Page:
Terms Commonly Used to Grade Antique Heart Pine

 

Checks Surface checks occur naturally in Heart

Pine. If the product is properly air-dried and slowly

kiln-dried, checks can be sanded out or filled during

installation.

Grain pattern There are three distinct grain patterns:

plain sawn, vertical and curly. Plain sawn has an arching

grain. Vertical has pinstripes with no growth rings over

45 degrees perpendicular to the face. Curly is the rarest.

Growth rings The pair of light and dark growth rings

denotes a growing season. The highest grades of heart

pine require an average of eight growth rings per inch.

Other grades may average six growth rings per inch or

less. Dense growth with at least 1/3rd in the dark ring

means stronger wood. Longleaf pine often lived 400 or

500 years or more.

Hardness The scale used to measure wood hardness

is called the Janka (“yahn-kah”) scale. The

Janka measure for Heart Pine is 1225, compared to red

oak at 1290. New Heart Pine is about one-half as hard

and comparable to Southern Yellow Pine at 670. (To measure,

a 4mm steel ball is dropped from 4 meters onto the wood.)

Heart content Heartwood is formed when sapwood becomes

inactive and is infused with additional resin compounds.

It develops slowly in the center of the tree as the tree

matures. The older the tree, the higher the heart content.

According to the Forest Service a 200-year-old longleaf

pine averages only 65% heart content (all the 200-year-old

trees are now protected and cannot be cut). Longleaf heartwood

turns a rich red color when exposed to light and oxygen.

As heart content decreases, color tones can vary widely

from pale red to yellow.

Kiln drying A process by which moisture is removed

from wood with heat and dehumidification. This ensures

the wood can easily acclimate to a building interior and

avoid excessive shrinkage when properly installed.

Knots Clear is the highest grade and has no knots

larger than a rare ½” ‘pin knot’.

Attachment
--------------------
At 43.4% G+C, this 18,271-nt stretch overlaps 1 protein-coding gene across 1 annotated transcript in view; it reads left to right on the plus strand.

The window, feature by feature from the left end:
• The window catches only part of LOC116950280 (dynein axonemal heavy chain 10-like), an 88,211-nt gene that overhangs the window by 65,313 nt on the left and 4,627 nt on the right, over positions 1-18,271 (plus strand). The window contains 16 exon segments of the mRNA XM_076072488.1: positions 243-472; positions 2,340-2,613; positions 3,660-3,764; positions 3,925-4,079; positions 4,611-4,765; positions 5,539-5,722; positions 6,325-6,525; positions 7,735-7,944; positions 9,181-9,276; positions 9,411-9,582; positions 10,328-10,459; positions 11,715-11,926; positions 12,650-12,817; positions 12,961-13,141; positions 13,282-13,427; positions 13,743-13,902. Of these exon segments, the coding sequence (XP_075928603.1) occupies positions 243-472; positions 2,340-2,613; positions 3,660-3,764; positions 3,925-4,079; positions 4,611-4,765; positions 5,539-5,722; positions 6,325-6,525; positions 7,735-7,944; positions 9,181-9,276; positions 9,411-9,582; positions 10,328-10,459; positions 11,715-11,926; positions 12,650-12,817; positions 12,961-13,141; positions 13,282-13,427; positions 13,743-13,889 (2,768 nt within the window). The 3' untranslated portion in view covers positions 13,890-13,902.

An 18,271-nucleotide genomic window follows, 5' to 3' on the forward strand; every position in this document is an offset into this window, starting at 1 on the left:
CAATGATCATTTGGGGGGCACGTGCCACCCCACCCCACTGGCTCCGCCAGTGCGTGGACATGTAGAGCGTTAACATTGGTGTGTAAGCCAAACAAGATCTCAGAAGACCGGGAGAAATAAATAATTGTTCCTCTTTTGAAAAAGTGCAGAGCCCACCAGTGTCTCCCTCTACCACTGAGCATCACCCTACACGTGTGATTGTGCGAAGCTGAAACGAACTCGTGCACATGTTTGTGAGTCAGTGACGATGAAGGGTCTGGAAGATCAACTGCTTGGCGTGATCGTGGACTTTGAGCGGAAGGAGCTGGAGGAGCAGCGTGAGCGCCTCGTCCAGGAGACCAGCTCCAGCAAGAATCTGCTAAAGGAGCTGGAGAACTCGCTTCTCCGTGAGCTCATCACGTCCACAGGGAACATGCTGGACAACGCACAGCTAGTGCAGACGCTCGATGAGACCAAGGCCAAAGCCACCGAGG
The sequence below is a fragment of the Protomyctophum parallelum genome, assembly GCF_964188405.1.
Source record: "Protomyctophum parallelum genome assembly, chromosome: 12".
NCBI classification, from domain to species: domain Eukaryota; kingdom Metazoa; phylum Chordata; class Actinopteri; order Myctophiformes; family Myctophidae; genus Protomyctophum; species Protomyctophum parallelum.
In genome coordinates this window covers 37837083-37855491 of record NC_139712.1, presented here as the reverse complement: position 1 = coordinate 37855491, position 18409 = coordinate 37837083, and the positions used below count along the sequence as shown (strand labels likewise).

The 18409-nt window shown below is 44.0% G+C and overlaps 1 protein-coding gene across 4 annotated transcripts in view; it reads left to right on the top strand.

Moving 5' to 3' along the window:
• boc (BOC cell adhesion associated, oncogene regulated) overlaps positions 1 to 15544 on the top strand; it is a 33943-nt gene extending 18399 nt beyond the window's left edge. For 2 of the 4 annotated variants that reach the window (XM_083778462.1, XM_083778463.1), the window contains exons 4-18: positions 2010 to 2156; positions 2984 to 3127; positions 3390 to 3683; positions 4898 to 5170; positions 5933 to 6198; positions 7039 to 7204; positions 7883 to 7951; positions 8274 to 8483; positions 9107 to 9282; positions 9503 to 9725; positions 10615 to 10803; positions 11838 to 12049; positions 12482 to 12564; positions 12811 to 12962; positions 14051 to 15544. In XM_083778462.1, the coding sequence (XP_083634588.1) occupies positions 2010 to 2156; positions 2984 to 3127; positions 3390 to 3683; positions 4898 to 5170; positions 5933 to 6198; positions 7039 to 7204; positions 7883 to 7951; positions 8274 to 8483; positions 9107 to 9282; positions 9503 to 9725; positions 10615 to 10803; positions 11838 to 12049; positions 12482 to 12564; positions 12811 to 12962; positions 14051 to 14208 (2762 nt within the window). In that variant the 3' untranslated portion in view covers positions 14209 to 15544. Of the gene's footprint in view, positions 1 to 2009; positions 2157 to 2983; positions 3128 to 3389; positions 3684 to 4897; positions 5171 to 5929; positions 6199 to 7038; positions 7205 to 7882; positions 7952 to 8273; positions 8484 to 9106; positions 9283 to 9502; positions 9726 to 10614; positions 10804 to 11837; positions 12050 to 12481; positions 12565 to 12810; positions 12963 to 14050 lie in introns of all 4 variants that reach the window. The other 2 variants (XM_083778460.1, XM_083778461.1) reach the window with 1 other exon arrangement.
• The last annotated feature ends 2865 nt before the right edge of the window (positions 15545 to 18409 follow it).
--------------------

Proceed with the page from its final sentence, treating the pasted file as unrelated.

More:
Standard knots occur infrequently in the next best grade,

often called select or select and better, and may be up

to 1-1/2”. A ‘pith knot’ can be either

a pin knot or a standard knot that has a small hole through

the knot.

Longleaf pine Longleaf (Pinus palustris) is

the legendary ‘antique heart pine’ wood. The

Longleaf ecosystem was once the largest contiguous forest

on the North American continent. It is the quantity of

resin in the heartwood that gives antique heart pine its

uncommon hardness and durability. It takes 90 to 125 years

to develop any significant amount of heartwood. Most of

the trees were 200 to 500 years old when originally cut.

Nail staining Caused when the metal “bleeds”

around the nail hole. Nail holes are ¼” in

the select grades of Heart Pine, but may be larger in

other grades. They can be filled onsite.

Natural Color Heart Pine is yellow when first cut and

turns red when exposed to oxygen and ultraviolet light.

Beginning almost immediately, the heartwood will ripen

within weeks and will continue to grow richer in color

over the first several months. The heartwood portion of

building salvaged heart pine is usually already red except

for some ‘yellow heart’ areas. These areas

commonly occur next to a more resinous area that may have

prevented the ‘yellow heart’ area from oxidizing.

Once cut the yellow heart will turn red also. If you want

to retain the initial light color, a finish with UV inhibitor

may slow the change.

Pitch pockets Small pockets of crystallized resin occur

seldom in Heart Pine. In the best grades, pitch pockets

will be no larger than 1/8” wide, but can be up

to 3/8” or more in other grades.

Resin Oleoresin, the type of resin from longleaf

pines, made the U.S. the world leader in naval stores

production until the middle of the 20th century. Longleaf

sapwood contains from 1 to 3% resin while the heartwood

contains from 7 to 24% resins. The resin build-up is mostly

in the latewood or the dark ring of the pair that make

up a growth ring. The percentage of latewood is the factor

most closely linked with weight and strength.1 Longleaf

has the heaviest concentration of resin of any of the

pines.

Sapwood Sapwood (non-heart) is the lighter

colored wood on the outer perimeter of the log. It does

not deepen in color and is not as hard as the heartwood.

The best grades do not contain any sapwood. Lesser grades

can have up to 50% sapwood and may today still be called

heart pine.